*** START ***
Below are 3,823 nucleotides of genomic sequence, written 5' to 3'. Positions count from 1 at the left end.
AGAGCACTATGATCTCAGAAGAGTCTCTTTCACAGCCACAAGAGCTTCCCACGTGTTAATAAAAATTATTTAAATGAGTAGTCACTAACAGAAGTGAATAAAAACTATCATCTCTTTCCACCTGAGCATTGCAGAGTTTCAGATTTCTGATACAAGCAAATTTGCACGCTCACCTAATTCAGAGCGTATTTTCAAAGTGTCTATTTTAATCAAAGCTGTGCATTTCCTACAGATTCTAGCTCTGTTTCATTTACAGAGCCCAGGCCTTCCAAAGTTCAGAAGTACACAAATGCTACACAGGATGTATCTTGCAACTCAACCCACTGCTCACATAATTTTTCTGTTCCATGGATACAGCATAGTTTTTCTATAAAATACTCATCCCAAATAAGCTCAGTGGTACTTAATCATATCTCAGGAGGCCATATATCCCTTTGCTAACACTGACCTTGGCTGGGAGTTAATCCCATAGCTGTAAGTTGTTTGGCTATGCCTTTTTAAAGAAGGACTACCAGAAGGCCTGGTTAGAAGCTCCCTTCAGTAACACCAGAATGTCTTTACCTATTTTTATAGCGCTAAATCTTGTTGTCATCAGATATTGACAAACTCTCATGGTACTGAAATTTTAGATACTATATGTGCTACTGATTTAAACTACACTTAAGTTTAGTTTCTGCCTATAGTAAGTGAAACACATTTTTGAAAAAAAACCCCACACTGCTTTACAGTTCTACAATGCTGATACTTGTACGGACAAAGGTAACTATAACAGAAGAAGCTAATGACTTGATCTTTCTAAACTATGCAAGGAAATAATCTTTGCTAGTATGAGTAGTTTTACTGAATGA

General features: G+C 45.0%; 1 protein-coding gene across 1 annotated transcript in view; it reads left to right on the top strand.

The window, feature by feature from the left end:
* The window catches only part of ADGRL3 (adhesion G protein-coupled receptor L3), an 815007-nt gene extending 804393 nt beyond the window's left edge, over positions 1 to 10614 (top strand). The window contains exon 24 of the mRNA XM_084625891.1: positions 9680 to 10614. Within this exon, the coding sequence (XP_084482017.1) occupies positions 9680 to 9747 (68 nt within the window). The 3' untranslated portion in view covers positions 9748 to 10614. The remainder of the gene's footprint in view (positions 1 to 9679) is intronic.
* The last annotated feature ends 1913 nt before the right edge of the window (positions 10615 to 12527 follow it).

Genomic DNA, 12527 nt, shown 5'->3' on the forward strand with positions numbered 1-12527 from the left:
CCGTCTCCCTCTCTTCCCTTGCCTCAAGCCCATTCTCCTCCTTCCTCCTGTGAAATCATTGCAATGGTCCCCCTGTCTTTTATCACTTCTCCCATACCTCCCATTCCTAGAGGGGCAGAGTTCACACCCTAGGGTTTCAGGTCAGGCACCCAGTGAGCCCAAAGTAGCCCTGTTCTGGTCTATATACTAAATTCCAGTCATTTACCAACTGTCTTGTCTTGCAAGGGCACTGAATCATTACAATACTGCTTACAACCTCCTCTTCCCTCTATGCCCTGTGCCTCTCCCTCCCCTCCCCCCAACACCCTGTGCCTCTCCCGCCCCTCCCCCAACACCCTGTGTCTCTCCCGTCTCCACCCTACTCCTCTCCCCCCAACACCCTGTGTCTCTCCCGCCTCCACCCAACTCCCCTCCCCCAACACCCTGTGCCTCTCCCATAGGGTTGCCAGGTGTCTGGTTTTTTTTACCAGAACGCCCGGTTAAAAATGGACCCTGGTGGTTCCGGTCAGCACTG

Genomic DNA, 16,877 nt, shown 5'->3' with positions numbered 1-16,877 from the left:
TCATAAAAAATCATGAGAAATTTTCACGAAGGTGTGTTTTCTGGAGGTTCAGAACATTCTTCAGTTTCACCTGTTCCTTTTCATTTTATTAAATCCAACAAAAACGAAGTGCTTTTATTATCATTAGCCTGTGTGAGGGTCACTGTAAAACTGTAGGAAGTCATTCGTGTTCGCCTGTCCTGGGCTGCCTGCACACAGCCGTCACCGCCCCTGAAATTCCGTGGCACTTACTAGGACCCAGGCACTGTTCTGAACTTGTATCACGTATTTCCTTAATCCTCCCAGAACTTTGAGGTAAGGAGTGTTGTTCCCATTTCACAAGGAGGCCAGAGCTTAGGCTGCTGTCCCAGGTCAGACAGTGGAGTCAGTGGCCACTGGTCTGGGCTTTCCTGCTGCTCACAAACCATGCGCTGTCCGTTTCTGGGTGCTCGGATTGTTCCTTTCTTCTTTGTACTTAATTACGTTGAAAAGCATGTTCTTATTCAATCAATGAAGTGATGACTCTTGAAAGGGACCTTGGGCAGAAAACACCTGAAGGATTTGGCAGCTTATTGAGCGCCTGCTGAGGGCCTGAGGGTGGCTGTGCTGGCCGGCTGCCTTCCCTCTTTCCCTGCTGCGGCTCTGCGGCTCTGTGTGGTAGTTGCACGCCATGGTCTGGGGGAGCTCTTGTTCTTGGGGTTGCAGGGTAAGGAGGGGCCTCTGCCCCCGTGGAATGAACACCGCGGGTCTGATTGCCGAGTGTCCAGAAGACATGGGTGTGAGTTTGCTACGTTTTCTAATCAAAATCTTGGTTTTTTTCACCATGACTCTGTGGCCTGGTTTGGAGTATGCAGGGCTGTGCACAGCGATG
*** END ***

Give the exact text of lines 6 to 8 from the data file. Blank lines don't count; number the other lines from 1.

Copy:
* The last annotated feature ends 1913 nt before the right edge of the window (positions 10615 to 12527 follow it).

Genomic DNA, 12527 nt, shown 5'->3' on the forward strand with positions numbered 1-12527 from the left:
CCGTCTCCCTCTCTTCCCTTGCCTCAAGCCCATTCTCCTCCTTCCTCCTGTGAAATCATTGCAATGGTCCCCCTGTCTTTTATCACTTCTCCCATACCTCCCATTCCTAGAGGGGCAGAGTTCACACCCTAGGGTTTCAGGTCAGGCACCCAGTGAGCCCAAAGTAGCCCTGTTCTGGTCTATATACTAAATTCCAGTCATTTACCAACTGTCTTGTCTTGCAAGGGCACTGAATCATTACAATACTGCTTACAACCTCCTCTTCCCTCTATGCCCTGTGCCTCTCCCTCCCCTCCCCCCAACACCCTGTGCCTCTCCCGCCCCTCCCCCAACACCCTGTGTCTCTCCCGTCTCCACCCTACTCCTCTCCCCCCAACACCCTGTGTCTCTCCCGCCTCCACCCAACTCCCCTCCCCCAACACCCTGTGCCTCTCCCATAGGGTTGCCAGGTGTCTGGTTTTTTTTACCAGAACGCCCGGTTAAAAATGGACCCTGGTGGTTCCGGTCAGCACTG